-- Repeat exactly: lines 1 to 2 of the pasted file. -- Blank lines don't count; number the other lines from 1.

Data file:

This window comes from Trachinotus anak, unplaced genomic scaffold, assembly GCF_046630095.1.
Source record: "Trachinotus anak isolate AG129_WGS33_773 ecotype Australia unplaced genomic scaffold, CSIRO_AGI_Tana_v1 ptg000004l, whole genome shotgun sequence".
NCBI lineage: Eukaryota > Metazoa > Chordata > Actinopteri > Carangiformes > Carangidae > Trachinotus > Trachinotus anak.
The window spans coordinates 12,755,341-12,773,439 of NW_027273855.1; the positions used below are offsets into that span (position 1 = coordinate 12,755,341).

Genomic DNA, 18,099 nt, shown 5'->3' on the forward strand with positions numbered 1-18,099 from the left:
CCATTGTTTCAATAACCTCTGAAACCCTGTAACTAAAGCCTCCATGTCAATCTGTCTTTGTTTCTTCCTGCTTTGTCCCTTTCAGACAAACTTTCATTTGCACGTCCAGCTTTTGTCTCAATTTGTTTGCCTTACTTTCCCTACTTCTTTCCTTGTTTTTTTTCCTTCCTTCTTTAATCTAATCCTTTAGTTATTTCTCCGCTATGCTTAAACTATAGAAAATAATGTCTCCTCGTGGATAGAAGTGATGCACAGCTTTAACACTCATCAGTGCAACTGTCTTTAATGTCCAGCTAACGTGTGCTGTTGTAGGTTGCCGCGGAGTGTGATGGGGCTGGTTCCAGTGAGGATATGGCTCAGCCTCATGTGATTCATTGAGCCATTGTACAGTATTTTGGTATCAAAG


This window comes from Trachinotus anak, unplaced genomic scaffold, assembly GCF_046630095.1.
Source record: "Trachinotus anak isolate AG129_WGS33_773 ecotype Australia unplaced genomic scaffold, CSIRO_AGI_Tana_v1 ptg000004l, whole genome shotgun sequence".